Tutorial :How to generate id based on two foreign keys in JPA / Hibernate?



Question:

I have a simple question regarding Entity declaration in JPA. I have an entity with 2 foreign keys, which are not null and form an uniqueConstraint. First I was thinking about a composite key, composed of the two foreign keys, but I heard that this is a legacy design, and not the recommended way of designing new tables.

So I am interested if Hibernate/JPA can automatically generate id, based on the two foreign keys. Let's say I have the following Entity:

@Entity  public class Foo {    @ManyToOne    private Bar bar;    private int i;  }  

(I omitted not null and uniqueConstraint tags to make the code more readable)

I know I can simply add an id field, with GeneratedValue, and let my DB generate the key (in my example MySQL with auto_increment), but this seems inefficient to me as it involves querying the database, and asking it to generate the unique id value.

Is there a way of generating an id, which is not composite (i.e. of type int or long), based on the id of the "Bar" class, and value of the integer "i", since it those two values already form a unique constraint?


Solution:1

You may want to check out Chapter7 of "Java Persistence with Hibernate".

You can model the composite key as an Embeddable:

import javax.persistence.*;  import java.io.Serializable;    @Entity  public class Foo {        @Embeddable      public static class Id implements Serializable {          @Column(name = "bar_id_col")          private Long barId;            @Column(name = "i_col")          private int i;            public Id() {          }            public Id(Long barId, int i) {              this.barId = barId;              this.i = i;          }            @Override          public boolean equals(final Object o) {              if (this == o) {                  return true;              }              if (!(o instanceof Id)) {                  return false;              }                final Id id = (Id) o;                if (i != id.i) {                  return false;              }              if (barId != null ? !barId.equals(id.barId) : id.barId != null) {                  return false;              }                return true;          }            @Override          public int hashCode() {              int result = barId != null ? barId.hashCode() : 0;              result = 31 * result + i;              return result;          }      }        @EmbeddedId      private Id id = new Id();        @ManyToOne      @JoinColumn(name = "bar_id_col", insertable = false, updatable = false)      private Bar bar;        private int i;        public Foo() {      }        public Foo(Bar bar, int i) {          // set fields          this.Bar = bar;          this.i=i;          // set identifier values          this.id.barId = bar.getId();          this.id.i = i;      }    }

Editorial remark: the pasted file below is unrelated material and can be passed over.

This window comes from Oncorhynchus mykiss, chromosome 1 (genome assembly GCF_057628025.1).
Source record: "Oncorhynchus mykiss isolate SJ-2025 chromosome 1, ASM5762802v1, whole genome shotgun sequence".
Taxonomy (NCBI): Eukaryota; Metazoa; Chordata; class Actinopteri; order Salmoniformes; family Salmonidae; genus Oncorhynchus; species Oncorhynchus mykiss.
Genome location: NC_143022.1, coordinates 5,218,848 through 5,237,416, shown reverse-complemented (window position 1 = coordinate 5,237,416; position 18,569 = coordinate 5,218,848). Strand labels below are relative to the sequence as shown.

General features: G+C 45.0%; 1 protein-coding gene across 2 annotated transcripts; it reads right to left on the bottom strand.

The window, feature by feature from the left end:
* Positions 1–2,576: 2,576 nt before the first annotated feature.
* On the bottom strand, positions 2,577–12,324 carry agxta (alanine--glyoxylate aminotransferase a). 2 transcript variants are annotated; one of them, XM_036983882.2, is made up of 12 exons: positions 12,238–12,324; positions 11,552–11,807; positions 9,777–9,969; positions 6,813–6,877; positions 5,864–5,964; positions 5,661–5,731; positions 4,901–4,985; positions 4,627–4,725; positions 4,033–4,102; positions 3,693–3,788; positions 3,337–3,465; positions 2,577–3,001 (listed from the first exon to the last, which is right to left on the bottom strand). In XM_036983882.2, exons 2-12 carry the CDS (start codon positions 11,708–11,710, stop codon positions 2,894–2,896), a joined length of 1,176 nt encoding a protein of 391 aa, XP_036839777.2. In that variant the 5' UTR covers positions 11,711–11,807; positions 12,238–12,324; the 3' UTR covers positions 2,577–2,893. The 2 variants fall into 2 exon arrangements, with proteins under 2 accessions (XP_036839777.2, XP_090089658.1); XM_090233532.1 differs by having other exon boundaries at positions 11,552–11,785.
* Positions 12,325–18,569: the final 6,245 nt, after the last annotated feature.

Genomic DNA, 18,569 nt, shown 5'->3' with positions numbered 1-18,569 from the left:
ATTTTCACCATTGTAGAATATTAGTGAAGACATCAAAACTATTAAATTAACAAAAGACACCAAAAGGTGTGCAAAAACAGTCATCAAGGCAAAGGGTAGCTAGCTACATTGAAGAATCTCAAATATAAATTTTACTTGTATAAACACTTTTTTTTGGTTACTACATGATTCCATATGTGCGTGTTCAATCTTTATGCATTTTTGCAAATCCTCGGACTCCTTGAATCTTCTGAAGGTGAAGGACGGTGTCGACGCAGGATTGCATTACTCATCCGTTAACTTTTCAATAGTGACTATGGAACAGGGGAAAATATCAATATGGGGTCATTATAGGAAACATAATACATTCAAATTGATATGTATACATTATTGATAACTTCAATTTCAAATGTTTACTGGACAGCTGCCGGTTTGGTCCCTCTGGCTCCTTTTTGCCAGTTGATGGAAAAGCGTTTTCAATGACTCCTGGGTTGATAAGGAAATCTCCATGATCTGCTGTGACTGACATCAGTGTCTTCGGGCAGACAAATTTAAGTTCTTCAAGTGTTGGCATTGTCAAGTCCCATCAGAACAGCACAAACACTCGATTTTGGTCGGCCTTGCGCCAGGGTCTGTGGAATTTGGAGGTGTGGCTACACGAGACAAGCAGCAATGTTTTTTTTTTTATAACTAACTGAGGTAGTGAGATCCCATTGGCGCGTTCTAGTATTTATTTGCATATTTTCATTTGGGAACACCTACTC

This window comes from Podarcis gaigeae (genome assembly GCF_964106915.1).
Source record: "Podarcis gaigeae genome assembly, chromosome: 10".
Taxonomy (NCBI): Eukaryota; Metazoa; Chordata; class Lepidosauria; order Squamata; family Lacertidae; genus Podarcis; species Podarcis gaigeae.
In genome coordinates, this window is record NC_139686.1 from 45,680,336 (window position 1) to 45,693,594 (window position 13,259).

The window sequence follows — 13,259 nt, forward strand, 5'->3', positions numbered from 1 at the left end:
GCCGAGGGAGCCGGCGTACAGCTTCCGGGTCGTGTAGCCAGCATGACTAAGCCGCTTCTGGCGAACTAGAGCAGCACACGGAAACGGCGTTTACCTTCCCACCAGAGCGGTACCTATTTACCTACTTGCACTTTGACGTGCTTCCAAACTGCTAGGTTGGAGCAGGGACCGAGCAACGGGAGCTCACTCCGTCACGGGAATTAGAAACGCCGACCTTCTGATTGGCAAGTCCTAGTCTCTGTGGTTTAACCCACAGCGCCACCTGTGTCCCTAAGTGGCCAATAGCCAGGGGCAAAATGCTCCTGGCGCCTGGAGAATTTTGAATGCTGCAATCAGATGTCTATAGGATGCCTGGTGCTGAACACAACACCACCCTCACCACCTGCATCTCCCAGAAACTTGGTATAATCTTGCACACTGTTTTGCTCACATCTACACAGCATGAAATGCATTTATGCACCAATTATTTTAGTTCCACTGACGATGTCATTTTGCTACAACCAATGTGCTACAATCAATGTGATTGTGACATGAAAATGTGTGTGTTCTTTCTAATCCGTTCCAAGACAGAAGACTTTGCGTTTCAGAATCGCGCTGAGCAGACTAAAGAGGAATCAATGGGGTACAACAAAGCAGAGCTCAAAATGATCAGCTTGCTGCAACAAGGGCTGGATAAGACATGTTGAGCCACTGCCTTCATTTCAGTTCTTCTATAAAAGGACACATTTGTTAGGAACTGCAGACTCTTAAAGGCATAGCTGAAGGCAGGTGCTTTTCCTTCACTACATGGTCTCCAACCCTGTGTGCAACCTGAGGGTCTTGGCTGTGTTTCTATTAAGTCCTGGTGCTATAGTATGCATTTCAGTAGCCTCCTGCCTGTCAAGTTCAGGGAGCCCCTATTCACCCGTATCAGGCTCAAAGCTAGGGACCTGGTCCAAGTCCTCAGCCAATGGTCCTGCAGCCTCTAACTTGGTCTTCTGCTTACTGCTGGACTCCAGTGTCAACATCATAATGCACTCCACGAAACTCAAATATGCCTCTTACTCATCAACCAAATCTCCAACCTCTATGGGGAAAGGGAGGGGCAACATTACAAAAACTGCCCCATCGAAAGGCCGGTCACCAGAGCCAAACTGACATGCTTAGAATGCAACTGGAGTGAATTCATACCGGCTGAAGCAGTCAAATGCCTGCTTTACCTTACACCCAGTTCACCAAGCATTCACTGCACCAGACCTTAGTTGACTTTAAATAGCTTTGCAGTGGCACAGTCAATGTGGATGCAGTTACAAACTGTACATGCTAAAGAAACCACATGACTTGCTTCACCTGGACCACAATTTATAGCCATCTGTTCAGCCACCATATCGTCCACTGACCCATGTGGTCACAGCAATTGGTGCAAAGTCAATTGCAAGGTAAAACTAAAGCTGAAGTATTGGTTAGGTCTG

Here I assume Bar looks like:

import javax.persistence.Entity;  import javax.persistence.Id;    @Entity  public class Bar {        @Id      Long id;        public Long getId() {          return id;      }        public void setId(final Long id) {          this.id = id;      }  }  

Notice that this maps the bar_id_col twice. This is the reason for insertable = false, updatable = false in the second reference.

It's tricky, but if you really want to do it like this, it's possible.

Good luck, J.


Solution:2

I think the 'ineffeciency' is so minor that in 99.99% of case it can be ignored.

For DB supporting auto increment column, there is no extra round trip for asking it to generate the ID. For DB that does not support auto increment column (e.g. Oracle), Hibernate have some optimization done to reduce DB access for ID generation (e.g. get the sequence value, multiply by 50 and use the next 50 values from the result as new entities' ID)


Solution:3

I think you should rethink your design here; it probably makes more sense to have a composite key, or better an Id.

The rationale of generating primary key values out of foreign keys can backfire. This is because primary keys are not meant to be modified - what if one of the foreign key values change? Should the primary key value be regenerated? And should column references in other tables be modified as a result?. In any case, JPA requires that primary keys not be changed, so you're better off having a natural or a surrogate key.

The effort in writing a generator, is better spent in ensuring that the model is correct.


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